From Under the Cork Tree – Fall Out Boy

corktree

It’s easy to dismiss Fall Out Boy due to the over-saturation of coverage about them and their reliance, specifically Pete Wentz’s reliance, on image over substance. However, the album that made them the powerhouse that they are today, From Under the Cork Tree, is so finely crafted that it’s hard for even the most cynical hater to completely dismiss it.

From Under the Cork Tree has one major strength – its instrumental arrangements are superb. Vocalist/guitarist Patrick Stump, who writes the music for the band, has a touch for detail and variation that far surpasses most of his genre’s peers. Each song has it’s own distinct sound while maintaining a hooky stickiness. The range encompasses everything from Van Halen-esque staccato guitar on “7 Minutes In Heaven (Atavan Halen)” to heavy sound of sliding drop D chords on the excellent “A Little Less Sixteen Candles, A Little More ‘Touch Me’.”

The main issue of contention with From Under the Cork Tree is the lyrical work. While Stump handles the music, it’s bassist Pete Wentz who handles the lyrics with varying levels of success. One moment catchy and clever wordplay is forefront and then out of nowhere come lines that are stomach churningly bad.

When the lyrics are going right they touch at precise imagery of bitterness or head over heels swooning. “Sugar, We’re Goin’ Down”‘s, “I’m just a notch in your bedpost, but you’re just a line in a song,” is an example of the former, while “Nobody Puts Baby In The Corner”‘s “Keep quiet, nothing comes as easy as you. Can I lay in your bed all day? I’ll be your best kept secret and your biggest mistake…” expresses the latter.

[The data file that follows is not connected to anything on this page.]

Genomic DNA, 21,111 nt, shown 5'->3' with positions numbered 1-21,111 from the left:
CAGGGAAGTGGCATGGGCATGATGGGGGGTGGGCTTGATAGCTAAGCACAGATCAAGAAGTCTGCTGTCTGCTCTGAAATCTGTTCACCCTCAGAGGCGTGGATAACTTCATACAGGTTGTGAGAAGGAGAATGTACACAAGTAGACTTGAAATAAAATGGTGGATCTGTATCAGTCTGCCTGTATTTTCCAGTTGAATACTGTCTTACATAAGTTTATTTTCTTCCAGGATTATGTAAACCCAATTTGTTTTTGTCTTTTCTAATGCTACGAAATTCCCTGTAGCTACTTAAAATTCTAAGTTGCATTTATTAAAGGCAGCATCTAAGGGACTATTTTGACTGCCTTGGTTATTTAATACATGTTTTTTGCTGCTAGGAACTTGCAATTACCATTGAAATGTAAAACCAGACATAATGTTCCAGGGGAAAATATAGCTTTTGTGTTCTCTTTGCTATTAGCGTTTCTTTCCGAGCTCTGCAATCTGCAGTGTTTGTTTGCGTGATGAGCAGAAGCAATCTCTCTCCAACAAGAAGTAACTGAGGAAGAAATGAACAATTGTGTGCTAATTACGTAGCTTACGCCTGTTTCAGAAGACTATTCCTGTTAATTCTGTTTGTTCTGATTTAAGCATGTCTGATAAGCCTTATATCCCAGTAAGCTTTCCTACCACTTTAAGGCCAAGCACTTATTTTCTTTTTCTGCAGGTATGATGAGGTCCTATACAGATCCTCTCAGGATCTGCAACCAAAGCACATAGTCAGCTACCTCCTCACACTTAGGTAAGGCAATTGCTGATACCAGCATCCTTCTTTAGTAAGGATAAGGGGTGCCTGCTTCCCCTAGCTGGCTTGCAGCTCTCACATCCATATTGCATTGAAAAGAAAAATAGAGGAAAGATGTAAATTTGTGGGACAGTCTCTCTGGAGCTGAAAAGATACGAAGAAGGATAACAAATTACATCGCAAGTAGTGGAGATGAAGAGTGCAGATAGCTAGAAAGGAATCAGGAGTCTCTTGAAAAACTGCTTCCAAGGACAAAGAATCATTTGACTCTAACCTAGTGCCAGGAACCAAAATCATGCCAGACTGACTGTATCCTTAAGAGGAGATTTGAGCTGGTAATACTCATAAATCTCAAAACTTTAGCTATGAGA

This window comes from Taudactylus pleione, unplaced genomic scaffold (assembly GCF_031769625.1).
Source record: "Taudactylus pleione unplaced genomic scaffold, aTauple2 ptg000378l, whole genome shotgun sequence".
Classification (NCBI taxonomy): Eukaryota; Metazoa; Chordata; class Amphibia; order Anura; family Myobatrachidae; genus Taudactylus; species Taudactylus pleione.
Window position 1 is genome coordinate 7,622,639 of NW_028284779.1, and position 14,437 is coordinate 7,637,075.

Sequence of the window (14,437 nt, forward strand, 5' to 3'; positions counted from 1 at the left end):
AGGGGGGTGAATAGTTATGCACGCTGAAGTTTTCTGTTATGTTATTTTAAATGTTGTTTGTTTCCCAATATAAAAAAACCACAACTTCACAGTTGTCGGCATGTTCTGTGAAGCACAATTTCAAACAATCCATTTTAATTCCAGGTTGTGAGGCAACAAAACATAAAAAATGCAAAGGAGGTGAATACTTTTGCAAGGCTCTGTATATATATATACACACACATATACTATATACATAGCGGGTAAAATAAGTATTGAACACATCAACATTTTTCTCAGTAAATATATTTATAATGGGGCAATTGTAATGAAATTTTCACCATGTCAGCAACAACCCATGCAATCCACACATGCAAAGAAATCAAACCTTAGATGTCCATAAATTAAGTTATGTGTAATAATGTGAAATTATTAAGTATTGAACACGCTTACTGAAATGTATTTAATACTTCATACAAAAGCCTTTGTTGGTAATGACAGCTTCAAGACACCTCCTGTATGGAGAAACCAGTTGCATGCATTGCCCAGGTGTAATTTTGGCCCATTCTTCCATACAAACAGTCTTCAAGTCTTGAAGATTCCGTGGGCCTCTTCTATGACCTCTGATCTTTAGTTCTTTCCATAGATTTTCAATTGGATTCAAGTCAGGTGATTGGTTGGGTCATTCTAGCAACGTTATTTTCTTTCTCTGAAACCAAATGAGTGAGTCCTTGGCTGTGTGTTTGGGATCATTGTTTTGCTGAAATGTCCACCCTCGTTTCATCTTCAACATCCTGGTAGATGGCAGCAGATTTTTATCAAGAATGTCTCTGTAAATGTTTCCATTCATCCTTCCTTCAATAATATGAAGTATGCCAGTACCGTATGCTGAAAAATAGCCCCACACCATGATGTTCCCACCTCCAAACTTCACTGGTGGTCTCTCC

However, (probably unsurprisingly considering all the terribly over-verbose song titles) Wentz has a tendency to fall back on the type of horrid lyrics that give modern emo such a bad name. This ranges from poorly executed metaphors to the “woe is me” type self-loathing.

This reaches it’s bottom point on “I Slept With Someone In Fall Out Boy And All I Got Was This Stupid Song Written About Me” and “Get Busy Living Or Get Busy Dying (Do Your Part To Save The Scene And Stop Going To Shows),” both of which feature ghastly screamo bridges. “Get Busy…” even ends with a spoken word poem that’s borderline comedy because it’s so putrid.

In the end, though, the Wentz’s gaffs are not a huge issue. Thanks to some slick stereo production and Stump’s arrangements, From Under the Cork Tree is an album that is memorable and proves that the band deserved success.

Album Rating: 8.5

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